Cloud Native / Kubernetes / Contributed

Why I Cringe When People Say Kubernetes Is the New Virtualization Layer

23 Apr 2020 8:34am, by

How many times have you seen a diagram like this one? Maybe some cloud vendor showed it to you, or you saw it in an analyst presentation.

See how infrastructure went from bare metal to virtualization to cloud and now containers and Kubernetes? Virtualization is an infrastructure concept that sliced up bare-metal machines into smaller units that workloads could live in. Containers can be an even smaller unit of compute to manage that you shove bits of applications into. So containerization is the new virtualization. This idea is so tidy to express. So simple. So misleading.

Tina Nolte
Tina Nolte is VP of Product at Spectro Cloud. She has been in and around cloud native and scale-out technologies for the better part of a decade at startups focused on cloud infrastructure and rack-scale architectures as well as at more established infrastructure companies. She has a Ph.D. in distributed computing from MIT and enjoys reading science fiction and building large Lego Star Wars kits.

Let’s back up. Ultimately when somebody is using any of the technologies in the diagram it is to run something, whether it is simple or not. Somewhere in there is infrastructure that an application runs on plus maybe some platform services and the application itself. This is where I think the misleading comes into play in the diagram. The diagram implies that containers and management of them through Kubernetes is infrastructure. Infrastructure evolution tends to confer density and cost “hard” benefits, but most importantly has historically been something practically invisible to the application.

This was certainly the case for the first couple of steps in the diagram. Take virtual machines (VMs) — not much changed in the application layer from bare metal to VMs because VMs just provided a new means by which to deploy the same old applications; the primary difference was that applications now shared space with neighbors on their hosts. Cloud 1.0 was also an infrastructure play — you ran the same old, now virtualized, applications, just somewhere else. As a popular sticker said, “The cloud is just someone else’s computer.” So far, so good with the diagram.

But… Cloud 2.0 is something different. Sure, there are the containers and orchestrators. But there is more. Your app looks different. It is architected and built differently. It behaves differently. You don’t generally just take your old workloads and lift and shift them into this world; these applications didn’t exist before. Now we’ve hit the snag with the diagram. Cloud 2.0 is not just a way to pack more of the same old apps onto machines here or there. Cloud 2.0 requires something different of IT but also of the application and the developer. Cloud 2.0 is not just another step on a seemingly inevitable “up and to the right” infrastructure journey. Containerization is not the new virtualization layer.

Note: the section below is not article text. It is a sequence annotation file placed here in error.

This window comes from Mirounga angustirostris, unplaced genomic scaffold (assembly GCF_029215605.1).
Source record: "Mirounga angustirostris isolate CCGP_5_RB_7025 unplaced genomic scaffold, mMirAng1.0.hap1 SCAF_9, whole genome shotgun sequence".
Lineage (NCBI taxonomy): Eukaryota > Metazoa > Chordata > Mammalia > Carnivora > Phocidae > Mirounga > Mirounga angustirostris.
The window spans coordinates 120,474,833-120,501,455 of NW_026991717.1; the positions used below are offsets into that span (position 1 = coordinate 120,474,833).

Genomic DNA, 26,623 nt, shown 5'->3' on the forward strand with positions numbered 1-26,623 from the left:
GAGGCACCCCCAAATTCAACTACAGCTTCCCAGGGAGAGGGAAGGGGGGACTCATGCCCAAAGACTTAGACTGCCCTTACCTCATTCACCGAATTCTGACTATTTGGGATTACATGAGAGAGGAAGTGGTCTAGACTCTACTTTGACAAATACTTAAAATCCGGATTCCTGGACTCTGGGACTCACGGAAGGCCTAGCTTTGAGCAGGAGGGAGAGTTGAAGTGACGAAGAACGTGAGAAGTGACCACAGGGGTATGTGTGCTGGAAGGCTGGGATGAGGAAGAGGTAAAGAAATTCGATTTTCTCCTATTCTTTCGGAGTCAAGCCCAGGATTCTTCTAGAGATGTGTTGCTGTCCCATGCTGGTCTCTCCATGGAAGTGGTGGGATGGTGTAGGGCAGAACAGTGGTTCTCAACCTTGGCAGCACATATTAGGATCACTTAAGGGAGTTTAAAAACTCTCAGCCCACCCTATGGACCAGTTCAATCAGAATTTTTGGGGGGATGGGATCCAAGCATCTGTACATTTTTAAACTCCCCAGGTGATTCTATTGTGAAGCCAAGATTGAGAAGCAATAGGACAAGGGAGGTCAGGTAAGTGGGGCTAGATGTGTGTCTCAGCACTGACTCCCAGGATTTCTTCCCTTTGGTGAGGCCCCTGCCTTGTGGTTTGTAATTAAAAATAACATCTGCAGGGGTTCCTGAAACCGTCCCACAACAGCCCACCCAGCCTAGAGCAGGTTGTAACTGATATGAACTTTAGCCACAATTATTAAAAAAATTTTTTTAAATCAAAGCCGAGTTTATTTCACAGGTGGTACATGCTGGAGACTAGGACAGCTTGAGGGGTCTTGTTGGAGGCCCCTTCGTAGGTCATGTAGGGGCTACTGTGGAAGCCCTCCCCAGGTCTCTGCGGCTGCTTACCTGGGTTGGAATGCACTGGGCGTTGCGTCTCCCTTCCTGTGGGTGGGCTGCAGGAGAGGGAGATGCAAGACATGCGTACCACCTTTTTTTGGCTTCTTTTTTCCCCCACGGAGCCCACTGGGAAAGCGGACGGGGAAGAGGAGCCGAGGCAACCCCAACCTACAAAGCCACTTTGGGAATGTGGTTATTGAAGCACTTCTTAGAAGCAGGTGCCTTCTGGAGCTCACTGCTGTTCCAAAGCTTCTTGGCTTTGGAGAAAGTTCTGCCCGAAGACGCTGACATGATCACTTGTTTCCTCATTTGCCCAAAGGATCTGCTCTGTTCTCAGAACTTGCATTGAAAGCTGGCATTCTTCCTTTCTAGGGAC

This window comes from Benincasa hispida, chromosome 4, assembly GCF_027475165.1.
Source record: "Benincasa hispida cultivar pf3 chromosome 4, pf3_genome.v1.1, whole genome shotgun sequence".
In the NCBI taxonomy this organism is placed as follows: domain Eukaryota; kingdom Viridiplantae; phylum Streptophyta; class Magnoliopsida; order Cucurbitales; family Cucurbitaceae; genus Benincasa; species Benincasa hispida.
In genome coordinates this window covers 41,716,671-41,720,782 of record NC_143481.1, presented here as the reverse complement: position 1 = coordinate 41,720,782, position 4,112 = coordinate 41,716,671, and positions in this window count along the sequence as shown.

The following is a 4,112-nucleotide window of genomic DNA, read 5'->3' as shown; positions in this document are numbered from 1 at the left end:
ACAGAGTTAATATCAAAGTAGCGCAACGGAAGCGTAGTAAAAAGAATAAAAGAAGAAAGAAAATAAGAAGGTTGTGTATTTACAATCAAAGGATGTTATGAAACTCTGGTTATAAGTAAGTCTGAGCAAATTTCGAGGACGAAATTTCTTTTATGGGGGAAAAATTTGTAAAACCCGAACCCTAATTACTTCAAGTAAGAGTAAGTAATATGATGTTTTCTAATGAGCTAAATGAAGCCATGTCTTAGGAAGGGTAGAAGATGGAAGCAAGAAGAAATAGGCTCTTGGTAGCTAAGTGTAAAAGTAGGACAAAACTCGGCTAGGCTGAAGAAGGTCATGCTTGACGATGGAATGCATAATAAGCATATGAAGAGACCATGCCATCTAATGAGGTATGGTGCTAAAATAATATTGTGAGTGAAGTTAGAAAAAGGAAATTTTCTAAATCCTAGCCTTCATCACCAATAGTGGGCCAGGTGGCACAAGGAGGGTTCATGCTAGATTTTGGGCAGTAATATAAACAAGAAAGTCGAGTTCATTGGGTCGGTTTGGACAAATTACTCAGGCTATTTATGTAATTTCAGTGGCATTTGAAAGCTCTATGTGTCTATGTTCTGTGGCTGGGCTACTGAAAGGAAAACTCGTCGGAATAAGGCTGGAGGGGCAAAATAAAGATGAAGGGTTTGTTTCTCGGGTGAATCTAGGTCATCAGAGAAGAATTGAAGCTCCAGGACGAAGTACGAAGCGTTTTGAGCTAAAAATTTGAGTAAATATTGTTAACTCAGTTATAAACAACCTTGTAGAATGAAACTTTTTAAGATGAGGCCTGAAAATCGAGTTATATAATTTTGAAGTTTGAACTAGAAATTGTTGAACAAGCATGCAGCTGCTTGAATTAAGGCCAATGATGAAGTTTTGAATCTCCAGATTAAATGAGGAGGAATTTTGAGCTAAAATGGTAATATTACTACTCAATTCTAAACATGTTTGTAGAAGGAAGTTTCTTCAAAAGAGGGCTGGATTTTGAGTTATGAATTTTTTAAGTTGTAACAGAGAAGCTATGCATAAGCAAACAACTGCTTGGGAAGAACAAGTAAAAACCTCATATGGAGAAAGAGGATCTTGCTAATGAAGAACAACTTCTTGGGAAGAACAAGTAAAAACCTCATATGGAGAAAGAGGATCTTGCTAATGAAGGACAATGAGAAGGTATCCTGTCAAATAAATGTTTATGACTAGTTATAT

You might think this is a silly semantic argument or ask “why does this matter?” Worldview matters. Biases introduced or magnified through language matter. They change the lens through which we interpret and reason about what we see around us. Imagine how different things would be for Kodak if they had thought of themselves as an imaging and picture capture company, rather than a film company (in the event this example doesn’t ring a bell for you, Kodak invented the digital camera but then abandoned it as they were a “film” company; Kodak went bankrupt in 2012 because of… other companies’ digital cameras).

We have plenty of examples of where an infrastructure-centric point of view can lead IT endeavors astray. Remember how OpenStack was going to be deployed everywhere? IT vendors and managers thought that if only they offered the holy infrastructure trio — compute, storage, and network — on-prem more cheaply than in the public cloud then people would stay on owned infrastructure. By thinking about the problem from an IT infrastructure lens they missed a lot of the real action that turned public cloud into the behemoth it is today — in platform services and elastic resource consumption. They built expensive products and solutions (think Cisco Intercloud, HP Cloud, my own Nebula and a whole graveyard of other startup corpses) that never went anywhere because they were designed from a point of view that not only forgot the developer but didn’t really understand them to begin with. As a result, they definitely missed what developers were doing with microservices and deep platform services. Thinking of cloud as just infrastructure prevented them from even seeing that there was more to do than offer the holy trinity.

What technology such as Kubernetes and containers offers is something that sits right between infrastructure and what some people had to turn to PaaS for, namely distributed computing tools. Kubernetes, in particular, offers a lot of power in the form of a declarative model for developers to really describe their container layer, coupled with desired state maintenance that makes sure that model is satisfied. Reasonable people can disagree on whether an infrastructure team should manage that layer, and the answer on the ground can definitely differ from company to company. But let’s all be clear that there is something deeper and more complex than what that arrow in the diagram is lazily implying and leading you to believe, namely that we’ve found a way to magically just pack an application into a different box.

Containers and orchestration are a big step in a less black and white world, where the line between infrastructure and services and applications is a lot more blurred, and developers and IT both need to understand it and change to accommodate it and each other.

Feature image via Pixabay.

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